It is true indeed that the so much admired Republic of Zeno, first author of the Stoic sect, aims singly at this, that neither in cities nor in towns we should live under laws distinct one from another, but that we should look upon all people in general to be our fellow-countryfolk and citizens, observing one manner of living and one kind of order, like a flock [or herd of cattle] feeding together with equal right in one common pasture. This Zeno wrote, fancying to himself, as in a dream, a certain scheme of civil order, and the image of a philosophical commonwealth. (Plutarch, On the Fortune of Alexander, 329A-C)

This suggests that Zeno may have introduced the metaphor of the ideal Stoic Republic as consisting of a herd of cattle led by a bull.  Indeed, the early Stoic school itself was a small community perhaps intended to be modelled on this ideal to some extent, so Zeno himself, or the subsequent scholarchs of the school, may have been seen as analogous to the bull in this imagery.

Review – Stoic Serenity: A Practical Course on Finding Inner Peace (2006) by Keith Seddon

Brief review of Stoic Serenity: A Practical Course on Finding Inner Peace (2006) by Keith Seddon.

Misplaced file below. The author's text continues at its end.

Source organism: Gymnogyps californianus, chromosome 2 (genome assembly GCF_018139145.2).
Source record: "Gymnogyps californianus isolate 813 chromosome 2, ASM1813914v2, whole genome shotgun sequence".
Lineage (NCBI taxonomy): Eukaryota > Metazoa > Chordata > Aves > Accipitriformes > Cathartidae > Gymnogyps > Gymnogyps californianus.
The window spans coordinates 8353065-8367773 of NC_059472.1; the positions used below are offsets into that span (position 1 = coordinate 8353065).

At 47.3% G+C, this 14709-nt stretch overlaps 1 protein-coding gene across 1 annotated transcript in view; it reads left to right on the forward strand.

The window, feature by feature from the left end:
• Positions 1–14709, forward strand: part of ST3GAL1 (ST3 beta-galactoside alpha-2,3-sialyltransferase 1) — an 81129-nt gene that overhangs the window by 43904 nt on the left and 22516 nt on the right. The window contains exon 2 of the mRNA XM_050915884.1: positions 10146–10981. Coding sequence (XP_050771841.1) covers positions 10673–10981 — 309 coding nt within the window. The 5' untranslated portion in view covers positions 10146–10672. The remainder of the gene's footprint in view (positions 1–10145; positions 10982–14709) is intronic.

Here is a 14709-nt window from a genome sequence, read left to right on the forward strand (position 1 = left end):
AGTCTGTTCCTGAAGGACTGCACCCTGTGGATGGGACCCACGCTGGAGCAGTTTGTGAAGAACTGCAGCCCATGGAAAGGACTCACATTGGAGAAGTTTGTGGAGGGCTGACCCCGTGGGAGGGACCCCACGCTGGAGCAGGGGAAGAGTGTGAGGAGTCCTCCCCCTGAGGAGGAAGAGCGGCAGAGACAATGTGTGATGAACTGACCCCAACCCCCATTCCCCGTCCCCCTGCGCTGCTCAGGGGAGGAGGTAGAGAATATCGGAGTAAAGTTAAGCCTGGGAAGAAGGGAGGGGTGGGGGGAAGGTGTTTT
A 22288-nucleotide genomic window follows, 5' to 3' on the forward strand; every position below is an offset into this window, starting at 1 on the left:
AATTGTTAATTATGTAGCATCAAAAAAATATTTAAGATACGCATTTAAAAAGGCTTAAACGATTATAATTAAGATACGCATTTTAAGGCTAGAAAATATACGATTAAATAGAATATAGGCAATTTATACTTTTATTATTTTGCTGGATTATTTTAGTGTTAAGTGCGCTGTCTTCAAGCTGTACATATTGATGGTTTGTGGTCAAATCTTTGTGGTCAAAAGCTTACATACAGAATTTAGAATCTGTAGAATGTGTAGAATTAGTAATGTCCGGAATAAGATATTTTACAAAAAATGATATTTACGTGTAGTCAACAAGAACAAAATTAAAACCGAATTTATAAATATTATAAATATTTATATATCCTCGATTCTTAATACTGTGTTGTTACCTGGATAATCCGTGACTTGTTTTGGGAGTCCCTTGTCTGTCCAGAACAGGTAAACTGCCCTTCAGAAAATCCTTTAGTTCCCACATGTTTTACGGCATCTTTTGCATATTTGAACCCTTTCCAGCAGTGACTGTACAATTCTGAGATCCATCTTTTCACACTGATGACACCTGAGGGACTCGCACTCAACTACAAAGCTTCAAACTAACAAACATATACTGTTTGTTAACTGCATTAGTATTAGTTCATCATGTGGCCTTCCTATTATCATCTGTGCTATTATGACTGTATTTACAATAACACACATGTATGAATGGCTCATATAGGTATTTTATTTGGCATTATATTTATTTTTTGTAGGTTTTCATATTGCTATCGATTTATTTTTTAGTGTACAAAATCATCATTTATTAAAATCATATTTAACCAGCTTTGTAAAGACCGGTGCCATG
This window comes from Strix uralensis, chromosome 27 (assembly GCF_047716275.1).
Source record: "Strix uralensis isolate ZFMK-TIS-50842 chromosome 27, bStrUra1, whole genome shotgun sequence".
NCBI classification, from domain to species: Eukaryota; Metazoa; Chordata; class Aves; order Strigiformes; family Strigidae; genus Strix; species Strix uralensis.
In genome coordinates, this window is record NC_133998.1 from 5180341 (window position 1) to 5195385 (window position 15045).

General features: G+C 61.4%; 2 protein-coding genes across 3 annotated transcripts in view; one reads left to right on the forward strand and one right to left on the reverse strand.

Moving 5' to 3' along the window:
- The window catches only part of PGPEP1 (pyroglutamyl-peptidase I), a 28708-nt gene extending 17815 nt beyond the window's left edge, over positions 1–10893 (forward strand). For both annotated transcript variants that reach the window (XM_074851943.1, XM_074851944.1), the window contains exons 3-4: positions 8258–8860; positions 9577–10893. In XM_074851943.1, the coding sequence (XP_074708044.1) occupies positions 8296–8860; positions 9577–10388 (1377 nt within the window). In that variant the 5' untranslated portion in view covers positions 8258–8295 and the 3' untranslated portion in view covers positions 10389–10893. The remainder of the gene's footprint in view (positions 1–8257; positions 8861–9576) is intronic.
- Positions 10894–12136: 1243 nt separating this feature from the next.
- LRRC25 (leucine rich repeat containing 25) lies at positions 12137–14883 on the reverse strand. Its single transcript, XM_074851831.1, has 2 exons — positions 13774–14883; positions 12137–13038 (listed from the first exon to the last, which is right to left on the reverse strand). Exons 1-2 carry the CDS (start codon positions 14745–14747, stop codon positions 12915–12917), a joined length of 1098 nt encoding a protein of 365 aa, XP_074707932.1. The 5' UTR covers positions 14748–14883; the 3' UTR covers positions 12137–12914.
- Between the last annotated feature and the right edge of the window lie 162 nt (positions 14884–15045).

Stoic Serenity:
A Practical Course on Finding Inner Peace (2006)

Keith Seddon

Find Stoic Serenity: A Practical Course on Finding Inner Peace (2006) on Amazon UK and Google Books.

Stoic Serenity is a practical guide to Stoicism as a way of life.  The author, Keith Seddon, describes himself as a freelance academic and author.  It is actually based on a correspondence course, first published in 2000, by an organisation called The Stoic Foundation.  The course focuses mainly on the Meditations of Marcus Aurelius and the Letters of Seneca, probably the two most relevant sources for novice students of Stoicism.  These are “set texts”, which the reader should also have access to, in order to follow the coursework in Stoic Serenity.  Each chapter concludes with some written exercises and at the back of the book examples of answers provided by previous students are given along with tutor feedback.

I thought this was a good introduction to the challenge of applying Stoicism in the modern world, in one’s daily life.  It’s probably going to be more accessible than most other books on Stoicism and provides clearly-described advice and exercises that anyone should be able to engage with.  The whole point of Stoicism is that we should apply it in our own lives and this course gives the reader a good framework for beginning to do that.  It’s also written in a style that encourages critical thinking and self-reflection, rather than merely teaching the theory and practice of Stoicism didactically.  This book doesn’t engage with the comparison between Stoicism and the techniques of modern psychotherapy, which may reveal a wider repertoire of Stoic “exercises”, but it does a good job of helping the student to learn the core principles of Stoicism as a way of life and, as such, it would probably be the best thing for many newcomers to the subject to read first.